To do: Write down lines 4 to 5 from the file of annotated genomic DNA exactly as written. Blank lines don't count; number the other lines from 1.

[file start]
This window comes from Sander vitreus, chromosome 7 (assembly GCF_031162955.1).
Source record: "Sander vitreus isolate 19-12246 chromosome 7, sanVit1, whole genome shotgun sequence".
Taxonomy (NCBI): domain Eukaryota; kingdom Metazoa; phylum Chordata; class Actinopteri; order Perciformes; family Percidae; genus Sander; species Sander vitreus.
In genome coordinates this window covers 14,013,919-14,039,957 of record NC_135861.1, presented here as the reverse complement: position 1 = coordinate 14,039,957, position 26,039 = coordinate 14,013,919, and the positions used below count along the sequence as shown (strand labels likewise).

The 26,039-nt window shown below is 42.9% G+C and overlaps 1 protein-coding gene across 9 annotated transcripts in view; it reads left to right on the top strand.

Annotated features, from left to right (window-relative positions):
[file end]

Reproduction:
In genome coordinates this window covers 14,013,919-14,039,957 of record NC_135861.1, presented here as the reverse complement: position 1 = coordinate 14,039,957, position 26,039 = coordinate 14,013,919, and the positions used below count along the sequence as shown (strand labels likewise).

The 26,039-nt window shown below is 42.9% G+C and overlaps 1 protein-coding gene across 9 annotated transcripts in view; it reads left to right on the top strand.